Some people skip shock and go right to denial. A person in denial will refuse to accept the diagnosis or make necessary changes in their life. Denial is a convenient way to block out what we don’t want to admit. A good example of someone in denial is a woman I’ll call Martha.

Martha was a law student who was in the hospital because she was diagnosed with diabetes. Her blood sugar was dangerously high. When I spoke with her she defiantly stated to me that, “Diabetes is not going to be part of my life.” When I asked her to explain, she said, “I am not going to take insulin shots, adjust my eating habits and change my life for diabetes.”  I tried telling her that diabetes won’t operate on her terms. To have the best quality of life she needs to work with it, not ignore it. In addition to her diabetes, she chose also to ignore my comments. She firmly held to her opinion that diabetes could be beaten through willpower. Sadly, her denial continued indefinitely and led to many hospitalizations for diabetes-related complications over the next several years.

Breaking through denial requires honesty – self-honesty. Martha wasn’t lying to me during our hospital chats, but to herself. Had she let down her guard and listened to reason, she would, at some point, have embraced diabetes as a reality in her life. And this could have led to responsible action and better management of her diabetes.

Honesty involves separating what is actually true from what you want to be true. Here’s a helpful exercise to foster self-honesty: first, draw a dividing line down the middle of a piece of paper. On one side, write what you want to do about your diagnosed condition. On the other side write what your doctor, family members and others concerned about you are saying you should do. Using colored markers, draw a green arrow connecting the similarities between the two sides. Then, in red, underline the points on each side in opposition to one another. For each green arrow, write what you think will be the benefit. For each red underline, write what you see as the main difference. Once finished, talk it through with a trusted friend to get an objective opinion. By putting both perspectives on paper we are often able to see more clearly where we are confused, scared, misinformed, or just plain stubborn.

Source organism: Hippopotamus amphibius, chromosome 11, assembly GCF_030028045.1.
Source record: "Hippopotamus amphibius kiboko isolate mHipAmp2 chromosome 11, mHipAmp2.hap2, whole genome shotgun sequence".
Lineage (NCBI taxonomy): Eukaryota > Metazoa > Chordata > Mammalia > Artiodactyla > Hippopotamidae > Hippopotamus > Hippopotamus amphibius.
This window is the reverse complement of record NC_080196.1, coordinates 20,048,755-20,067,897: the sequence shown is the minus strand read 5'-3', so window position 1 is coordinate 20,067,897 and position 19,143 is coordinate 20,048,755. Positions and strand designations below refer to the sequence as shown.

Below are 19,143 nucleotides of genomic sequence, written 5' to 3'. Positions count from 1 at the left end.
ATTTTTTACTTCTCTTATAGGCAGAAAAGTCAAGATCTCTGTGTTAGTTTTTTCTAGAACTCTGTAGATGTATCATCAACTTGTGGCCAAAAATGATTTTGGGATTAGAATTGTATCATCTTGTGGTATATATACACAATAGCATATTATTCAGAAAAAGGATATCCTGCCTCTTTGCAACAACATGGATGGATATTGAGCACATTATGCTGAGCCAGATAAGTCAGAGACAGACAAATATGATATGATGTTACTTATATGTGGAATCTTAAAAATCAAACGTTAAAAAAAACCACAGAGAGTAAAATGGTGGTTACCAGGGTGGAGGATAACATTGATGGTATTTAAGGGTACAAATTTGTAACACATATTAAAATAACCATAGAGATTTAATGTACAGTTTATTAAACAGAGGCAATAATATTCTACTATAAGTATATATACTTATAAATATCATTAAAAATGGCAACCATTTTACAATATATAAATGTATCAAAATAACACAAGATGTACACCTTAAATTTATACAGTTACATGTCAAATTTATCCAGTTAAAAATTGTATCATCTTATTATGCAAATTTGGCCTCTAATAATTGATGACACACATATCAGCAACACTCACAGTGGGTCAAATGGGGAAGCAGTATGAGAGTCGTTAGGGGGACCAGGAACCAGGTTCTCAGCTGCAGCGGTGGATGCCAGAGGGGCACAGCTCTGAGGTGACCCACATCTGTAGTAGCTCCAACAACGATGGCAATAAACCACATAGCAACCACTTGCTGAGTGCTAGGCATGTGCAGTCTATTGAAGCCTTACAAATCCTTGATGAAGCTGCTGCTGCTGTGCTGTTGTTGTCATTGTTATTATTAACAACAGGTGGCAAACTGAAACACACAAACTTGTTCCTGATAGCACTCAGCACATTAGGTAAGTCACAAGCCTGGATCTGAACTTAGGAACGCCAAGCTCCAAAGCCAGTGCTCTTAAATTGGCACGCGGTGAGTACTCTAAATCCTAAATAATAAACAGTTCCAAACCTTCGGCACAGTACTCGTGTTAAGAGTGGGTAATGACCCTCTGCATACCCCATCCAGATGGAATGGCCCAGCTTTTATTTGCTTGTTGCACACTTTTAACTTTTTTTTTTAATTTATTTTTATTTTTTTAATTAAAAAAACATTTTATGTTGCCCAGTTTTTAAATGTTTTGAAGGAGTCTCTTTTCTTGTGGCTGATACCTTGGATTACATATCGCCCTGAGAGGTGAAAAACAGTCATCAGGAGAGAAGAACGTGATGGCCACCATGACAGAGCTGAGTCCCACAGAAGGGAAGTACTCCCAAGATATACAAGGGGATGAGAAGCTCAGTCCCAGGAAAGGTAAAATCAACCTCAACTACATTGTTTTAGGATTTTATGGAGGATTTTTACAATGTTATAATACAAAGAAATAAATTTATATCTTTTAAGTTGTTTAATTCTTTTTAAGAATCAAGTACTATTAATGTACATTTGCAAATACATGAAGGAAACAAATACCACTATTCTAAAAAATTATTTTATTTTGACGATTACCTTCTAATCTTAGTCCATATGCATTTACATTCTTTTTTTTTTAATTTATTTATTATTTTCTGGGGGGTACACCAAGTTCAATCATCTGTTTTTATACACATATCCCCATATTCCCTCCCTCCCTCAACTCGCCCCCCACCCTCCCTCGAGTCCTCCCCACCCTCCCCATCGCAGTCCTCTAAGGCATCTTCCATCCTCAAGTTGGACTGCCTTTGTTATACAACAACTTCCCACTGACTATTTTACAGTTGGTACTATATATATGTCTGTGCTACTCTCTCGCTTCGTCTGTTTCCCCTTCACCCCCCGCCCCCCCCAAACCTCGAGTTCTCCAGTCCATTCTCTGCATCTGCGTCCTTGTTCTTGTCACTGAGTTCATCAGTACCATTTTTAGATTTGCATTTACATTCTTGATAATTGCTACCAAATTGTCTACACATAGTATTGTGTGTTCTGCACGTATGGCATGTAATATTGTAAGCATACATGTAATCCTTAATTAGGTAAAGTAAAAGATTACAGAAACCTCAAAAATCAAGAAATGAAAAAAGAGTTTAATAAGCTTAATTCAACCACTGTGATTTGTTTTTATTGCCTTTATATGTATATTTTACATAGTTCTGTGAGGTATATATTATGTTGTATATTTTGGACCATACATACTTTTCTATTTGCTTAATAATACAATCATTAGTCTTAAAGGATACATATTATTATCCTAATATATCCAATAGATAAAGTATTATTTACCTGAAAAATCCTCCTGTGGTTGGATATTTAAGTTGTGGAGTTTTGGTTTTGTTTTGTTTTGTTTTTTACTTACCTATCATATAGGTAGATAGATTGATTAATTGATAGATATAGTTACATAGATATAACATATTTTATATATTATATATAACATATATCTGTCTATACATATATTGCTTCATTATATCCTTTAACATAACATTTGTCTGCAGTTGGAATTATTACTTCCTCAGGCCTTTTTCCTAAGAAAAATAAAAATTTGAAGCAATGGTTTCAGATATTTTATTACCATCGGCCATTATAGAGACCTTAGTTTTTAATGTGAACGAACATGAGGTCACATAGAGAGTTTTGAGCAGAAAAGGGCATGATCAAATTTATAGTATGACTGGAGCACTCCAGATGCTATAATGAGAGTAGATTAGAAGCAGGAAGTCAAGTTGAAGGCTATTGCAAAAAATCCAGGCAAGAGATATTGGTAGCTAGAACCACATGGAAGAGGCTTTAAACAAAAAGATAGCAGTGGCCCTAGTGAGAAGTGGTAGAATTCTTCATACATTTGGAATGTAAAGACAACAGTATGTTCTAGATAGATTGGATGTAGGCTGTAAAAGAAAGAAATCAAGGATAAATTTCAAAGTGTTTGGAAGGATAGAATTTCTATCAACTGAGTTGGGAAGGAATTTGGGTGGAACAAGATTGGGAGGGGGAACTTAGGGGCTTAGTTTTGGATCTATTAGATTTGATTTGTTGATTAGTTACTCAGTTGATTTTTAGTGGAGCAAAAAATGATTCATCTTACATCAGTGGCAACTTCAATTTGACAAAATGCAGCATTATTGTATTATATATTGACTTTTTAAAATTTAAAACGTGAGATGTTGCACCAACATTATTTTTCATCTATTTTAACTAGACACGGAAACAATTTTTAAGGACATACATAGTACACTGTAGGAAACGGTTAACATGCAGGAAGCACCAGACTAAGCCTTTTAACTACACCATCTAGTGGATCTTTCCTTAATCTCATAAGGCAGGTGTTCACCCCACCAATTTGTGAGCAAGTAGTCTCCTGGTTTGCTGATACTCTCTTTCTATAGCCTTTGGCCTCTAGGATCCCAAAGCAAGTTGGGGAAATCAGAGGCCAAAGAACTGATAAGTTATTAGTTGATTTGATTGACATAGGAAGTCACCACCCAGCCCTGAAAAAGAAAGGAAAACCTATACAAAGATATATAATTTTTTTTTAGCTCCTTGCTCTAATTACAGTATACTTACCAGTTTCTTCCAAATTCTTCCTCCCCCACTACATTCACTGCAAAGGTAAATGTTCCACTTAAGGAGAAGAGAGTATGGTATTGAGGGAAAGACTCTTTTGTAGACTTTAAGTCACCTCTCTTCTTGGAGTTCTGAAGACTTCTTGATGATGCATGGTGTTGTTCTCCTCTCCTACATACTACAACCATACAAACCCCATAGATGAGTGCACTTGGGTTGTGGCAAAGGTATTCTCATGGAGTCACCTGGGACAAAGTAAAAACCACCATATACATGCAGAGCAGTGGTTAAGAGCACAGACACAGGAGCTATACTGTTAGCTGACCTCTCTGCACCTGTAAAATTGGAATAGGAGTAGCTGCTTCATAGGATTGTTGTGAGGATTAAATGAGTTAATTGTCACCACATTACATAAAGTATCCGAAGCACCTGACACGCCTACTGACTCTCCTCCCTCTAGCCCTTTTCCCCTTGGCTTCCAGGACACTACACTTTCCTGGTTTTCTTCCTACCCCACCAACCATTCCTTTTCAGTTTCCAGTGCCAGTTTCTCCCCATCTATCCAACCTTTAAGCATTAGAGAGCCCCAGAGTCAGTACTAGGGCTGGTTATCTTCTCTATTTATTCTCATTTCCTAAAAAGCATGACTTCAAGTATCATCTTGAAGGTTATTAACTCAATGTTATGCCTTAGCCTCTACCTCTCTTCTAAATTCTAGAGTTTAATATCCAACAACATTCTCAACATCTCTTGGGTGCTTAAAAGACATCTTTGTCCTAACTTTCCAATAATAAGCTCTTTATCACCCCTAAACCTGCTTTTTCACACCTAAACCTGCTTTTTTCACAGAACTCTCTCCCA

If a family member in denial is unwilling to do this exercise, write it out for them. Encourage them to verbalize to participate to whatever extent they are willing. After completing it, try to discuss this with them or give them the paper to read or keep for future reference. There is no foolproof formula for breaking through denial. But generally, empathy and objectivity work better than force and coercion.

When denial breaks, it often leads to anger.

Anger and blame

“So you’re angry because you live with the burden of having an incurable disease?” This was the question I asked Tom in a counseling session while talking about his recent diagnosis of Multiple Sclerosis. At age 35 he was married with three children, a good career, and lots of dreams for the future. Those dreams turned to nightmares when he was diagnosed with MS.